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Exposed Brick, Copper Pipes, and Edison Bulbs: Industrial Interior Design Is a Vibe

You don’t need a loft in Williamsburg to embrace industrial interior design. Just follow these 11 tips to totally transform your space. —-

While contemporary industrial interior design is essentially a 20th century movement, its roots can be traced back to factory buildings of the 18th and 19th centuries. The style draws inspiration from unfinished, utilitarian factory spaces, highlighting the beauty of raw wood, concrete, brick, and exposed pipes.

With mainstream popularity, industrial interior design furniture and accessories are available at retailers like Restoration Hardware, IKEA, and Anthropologie.

“With the growth of online shopping and design, it’s easier for the everyday consumer to not be intimidated by the style that we once only saw in Tribeca and Soho,” notes Maria J. DePasquale, a top real estate agent in Princeton, NJ, who works with 65% more single-family homes than her peers.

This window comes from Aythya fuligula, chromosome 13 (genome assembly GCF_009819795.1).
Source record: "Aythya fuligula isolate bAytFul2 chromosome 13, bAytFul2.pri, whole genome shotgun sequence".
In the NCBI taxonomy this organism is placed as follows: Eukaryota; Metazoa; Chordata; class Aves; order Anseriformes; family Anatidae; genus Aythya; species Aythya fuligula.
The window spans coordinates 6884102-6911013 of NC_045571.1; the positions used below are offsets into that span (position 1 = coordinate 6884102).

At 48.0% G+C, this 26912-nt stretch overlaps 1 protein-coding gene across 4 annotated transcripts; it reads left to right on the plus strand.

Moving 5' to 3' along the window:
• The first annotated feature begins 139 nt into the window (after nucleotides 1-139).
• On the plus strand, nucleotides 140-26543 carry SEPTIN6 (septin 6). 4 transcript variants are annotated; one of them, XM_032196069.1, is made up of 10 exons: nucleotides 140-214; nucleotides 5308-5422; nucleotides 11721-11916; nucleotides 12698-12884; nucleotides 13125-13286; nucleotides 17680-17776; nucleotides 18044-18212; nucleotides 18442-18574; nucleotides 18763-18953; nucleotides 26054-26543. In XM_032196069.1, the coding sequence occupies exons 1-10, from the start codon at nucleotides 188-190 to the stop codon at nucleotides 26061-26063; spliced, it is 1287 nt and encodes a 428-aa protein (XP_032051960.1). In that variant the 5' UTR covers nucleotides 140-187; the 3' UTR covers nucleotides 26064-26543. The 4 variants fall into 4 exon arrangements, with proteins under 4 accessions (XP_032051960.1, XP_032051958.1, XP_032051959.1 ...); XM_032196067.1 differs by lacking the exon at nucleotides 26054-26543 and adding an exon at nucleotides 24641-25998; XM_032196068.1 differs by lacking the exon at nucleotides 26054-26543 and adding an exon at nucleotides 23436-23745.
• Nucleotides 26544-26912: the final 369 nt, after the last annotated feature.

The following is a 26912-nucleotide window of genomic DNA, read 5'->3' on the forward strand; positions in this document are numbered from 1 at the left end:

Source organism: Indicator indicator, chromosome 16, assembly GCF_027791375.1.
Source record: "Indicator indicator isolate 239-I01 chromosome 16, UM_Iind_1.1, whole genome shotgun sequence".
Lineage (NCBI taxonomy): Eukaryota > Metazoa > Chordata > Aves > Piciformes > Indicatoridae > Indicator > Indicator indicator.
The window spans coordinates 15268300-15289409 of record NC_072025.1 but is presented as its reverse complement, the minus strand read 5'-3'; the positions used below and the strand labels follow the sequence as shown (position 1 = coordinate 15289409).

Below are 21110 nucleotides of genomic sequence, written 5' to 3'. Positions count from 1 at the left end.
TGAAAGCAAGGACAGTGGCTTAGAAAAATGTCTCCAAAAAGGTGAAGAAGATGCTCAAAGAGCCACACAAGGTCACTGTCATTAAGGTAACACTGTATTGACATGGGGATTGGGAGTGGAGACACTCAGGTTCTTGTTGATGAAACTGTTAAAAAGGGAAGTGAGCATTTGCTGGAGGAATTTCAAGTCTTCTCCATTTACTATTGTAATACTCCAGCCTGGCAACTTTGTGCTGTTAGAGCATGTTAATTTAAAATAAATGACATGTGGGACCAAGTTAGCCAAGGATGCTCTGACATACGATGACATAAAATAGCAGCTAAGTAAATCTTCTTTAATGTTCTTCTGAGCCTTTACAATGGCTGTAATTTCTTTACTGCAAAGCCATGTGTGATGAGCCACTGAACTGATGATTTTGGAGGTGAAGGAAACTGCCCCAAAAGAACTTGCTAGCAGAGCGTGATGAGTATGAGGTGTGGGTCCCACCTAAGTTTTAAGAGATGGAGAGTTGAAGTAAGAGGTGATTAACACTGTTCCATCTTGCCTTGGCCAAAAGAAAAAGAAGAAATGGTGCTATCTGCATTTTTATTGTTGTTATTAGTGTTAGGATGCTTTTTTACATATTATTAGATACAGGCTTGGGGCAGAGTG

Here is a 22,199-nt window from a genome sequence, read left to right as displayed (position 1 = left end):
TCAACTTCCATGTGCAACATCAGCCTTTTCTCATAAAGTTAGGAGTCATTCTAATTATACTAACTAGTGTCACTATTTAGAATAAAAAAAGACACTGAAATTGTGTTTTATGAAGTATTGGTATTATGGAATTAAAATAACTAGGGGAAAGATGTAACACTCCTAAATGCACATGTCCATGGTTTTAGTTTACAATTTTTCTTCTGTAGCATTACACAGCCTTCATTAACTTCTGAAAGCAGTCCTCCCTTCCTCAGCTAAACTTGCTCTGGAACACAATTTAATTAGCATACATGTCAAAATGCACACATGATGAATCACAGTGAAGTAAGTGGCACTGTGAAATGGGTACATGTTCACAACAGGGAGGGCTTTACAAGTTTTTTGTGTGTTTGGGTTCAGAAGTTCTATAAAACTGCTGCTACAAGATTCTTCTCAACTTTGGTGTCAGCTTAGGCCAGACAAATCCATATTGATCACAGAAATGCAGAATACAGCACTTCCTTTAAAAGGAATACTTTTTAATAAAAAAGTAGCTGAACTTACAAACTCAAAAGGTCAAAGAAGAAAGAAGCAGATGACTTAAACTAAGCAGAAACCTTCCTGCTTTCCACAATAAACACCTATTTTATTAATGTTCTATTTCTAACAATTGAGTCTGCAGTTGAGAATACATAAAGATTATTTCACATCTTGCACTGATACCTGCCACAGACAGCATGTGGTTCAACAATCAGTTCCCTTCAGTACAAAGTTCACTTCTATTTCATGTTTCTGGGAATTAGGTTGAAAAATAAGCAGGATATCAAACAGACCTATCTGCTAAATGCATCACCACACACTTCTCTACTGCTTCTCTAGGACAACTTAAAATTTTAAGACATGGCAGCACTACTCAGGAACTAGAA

Today, you don’t need to live in a converted warehouse to embrace the industrial aesthetic. We’ve rounded up 11 tips to help you nail the look with help from DePasquale and Philadelphia-based designer and salvage expert, Chris Stock.

A paint palette used when decorating in the industrial interior design.
Source: (Clay Banks / Unsplash)

1. Design with a neutral color palette

Industrial interior design embraces a largely neutral color palette. The warmth of raw wood and copper balance cool grays and stark whites. When designing your space, focus on balancing warm and cool colors. If you lean too cool, your space may feel cold and uninviting. Lean too warm, and the style may stray into farmhouse interior design territory.

Start by painting your walls white or a light to medium shade of gray like Gravity by Valspar or Stonington Gray by Benjamin Moore. These shades perfectly complement an exposed brick wall or fireplace. And if your home isn’t blessed with these features, don’t stress — you can instantly add warmth with a shiplap accent wall.

2. Combine old and new decor

The mixture of new materials with vintage elements is one of the cornerstones of industrial interior design. Incorporate old books, photographs, lamps, and furniture for a rustic touch. You can also add character to newer furniture by swapping in vintage door handles, drawer pulls, and other hardware.